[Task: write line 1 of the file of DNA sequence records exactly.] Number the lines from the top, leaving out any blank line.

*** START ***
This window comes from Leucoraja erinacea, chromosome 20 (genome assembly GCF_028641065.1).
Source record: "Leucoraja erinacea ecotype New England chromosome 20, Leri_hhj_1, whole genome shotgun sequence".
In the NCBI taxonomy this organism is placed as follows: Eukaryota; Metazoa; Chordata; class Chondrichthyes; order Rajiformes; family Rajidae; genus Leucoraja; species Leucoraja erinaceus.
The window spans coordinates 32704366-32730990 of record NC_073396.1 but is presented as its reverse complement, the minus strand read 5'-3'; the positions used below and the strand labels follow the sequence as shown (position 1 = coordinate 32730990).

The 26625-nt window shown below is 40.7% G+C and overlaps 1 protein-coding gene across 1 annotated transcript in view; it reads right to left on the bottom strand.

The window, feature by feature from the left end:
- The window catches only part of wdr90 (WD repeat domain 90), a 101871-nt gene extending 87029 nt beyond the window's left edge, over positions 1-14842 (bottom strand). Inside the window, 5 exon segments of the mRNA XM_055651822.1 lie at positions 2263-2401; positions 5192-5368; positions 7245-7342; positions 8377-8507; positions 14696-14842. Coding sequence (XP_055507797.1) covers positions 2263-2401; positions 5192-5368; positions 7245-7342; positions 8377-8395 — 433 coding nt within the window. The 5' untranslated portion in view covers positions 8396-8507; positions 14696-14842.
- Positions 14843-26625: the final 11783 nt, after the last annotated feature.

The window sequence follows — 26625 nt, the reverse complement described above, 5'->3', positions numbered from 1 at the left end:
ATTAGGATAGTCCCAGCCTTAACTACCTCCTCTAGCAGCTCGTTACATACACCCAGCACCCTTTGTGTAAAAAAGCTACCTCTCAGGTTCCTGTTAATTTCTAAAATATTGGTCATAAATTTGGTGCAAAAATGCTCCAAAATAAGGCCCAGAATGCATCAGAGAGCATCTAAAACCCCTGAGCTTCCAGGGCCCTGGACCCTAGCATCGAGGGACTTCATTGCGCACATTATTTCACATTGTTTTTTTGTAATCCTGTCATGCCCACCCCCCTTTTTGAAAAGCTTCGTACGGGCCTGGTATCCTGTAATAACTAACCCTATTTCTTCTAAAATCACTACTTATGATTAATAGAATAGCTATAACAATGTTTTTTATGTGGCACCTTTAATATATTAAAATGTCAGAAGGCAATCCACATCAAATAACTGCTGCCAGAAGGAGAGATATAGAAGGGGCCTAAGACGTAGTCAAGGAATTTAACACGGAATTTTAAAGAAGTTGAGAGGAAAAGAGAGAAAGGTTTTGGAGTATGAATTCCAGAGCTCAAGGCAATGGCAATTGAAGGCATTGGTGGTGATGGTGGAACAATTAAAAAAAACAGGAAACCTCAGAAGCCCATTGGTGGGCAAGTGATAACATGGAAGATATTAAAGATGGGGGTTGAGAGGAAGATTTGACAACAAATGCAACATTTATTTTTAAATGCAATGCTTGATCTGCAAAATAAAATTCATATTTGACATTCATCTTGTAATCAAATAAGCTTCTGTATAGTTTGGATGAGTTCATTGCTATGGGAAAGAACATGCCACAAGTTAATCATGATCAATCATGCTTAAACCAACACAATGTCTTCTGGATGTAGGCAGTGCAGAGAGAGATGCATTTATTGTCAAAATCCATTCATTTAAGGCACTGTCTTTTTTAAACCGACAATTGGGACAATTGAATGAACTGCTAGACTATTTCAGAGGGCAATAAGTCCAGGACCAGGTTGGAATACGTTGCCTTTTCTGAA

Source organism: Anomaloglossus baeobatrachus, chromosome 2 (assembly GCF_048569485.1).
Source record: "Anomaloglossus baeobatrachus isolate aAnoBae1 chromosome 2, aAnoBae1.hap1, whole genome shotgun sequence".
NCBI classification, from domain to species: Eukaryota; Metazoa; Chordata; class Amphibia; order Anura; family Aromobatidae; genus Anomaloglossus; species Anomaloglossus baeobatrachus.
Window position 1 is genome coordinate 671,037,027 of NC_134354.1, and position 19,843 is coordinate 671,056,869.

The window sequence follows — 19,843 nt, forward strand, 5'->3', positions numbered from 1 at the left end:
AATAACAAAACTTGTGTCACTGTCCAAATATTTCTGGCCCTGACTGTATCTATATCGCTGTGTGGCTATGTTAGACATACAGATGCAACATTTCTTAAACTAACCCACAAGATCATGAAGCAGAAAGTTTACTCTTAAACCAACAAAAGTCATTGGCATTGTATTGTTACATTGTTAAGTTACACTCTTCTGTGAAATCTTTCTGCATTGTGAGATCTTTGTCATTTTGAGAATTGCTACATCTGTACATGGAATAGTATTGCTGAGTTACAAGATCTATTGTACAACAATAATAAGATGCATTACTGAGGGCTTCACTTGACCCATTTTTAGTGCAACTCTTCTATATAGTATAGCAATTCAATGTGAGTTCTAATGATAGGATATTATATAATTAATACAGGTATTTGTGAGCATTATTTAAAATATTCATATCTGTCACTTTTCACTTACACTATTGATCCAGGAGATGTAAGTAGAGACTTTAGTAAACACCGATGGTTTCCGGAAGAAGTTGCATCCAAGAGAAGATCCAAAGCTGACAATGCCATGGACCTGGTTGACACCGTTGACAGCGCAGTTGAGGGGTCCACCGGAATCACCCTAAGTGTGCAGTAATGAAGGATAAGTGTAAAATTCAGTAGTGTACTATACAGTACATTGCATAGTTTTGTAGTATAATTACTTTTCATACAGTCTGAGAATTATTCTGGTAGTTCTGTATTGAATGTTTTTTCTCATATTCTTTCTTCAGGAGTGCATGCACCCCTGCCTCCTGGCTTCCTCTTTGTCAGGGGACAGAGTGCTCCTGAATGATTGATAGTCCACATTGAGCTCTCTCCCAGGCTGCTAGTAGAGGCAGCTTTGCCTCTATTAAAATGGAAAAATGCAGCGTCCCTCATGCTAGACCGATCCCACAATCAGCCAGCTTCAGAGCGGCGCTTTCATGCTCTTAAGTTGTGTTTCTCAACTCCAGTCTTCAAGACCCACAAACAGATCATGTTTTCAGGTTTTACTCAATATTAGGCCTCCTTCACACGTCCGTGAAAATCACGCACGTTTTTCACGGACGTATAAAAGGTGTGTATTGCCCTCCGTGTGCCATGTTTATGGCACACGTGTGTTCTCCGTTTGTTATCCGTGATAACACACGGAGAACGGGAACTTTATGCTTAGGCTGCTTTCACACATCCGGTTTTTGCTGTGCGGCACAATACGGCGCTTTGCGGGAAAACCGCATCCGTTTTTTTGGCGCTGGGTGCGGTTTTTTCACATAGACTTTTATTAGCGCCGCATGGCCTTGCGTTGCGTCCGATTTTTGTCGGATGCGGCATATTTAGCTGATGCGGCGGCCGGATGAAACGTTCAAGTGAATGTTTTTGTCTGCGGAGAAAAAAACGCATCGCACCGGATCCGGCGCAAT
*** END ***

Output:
This window comes from Leucoraja erinacea, chromosome 20 (genome assembly GCF_028641065.1).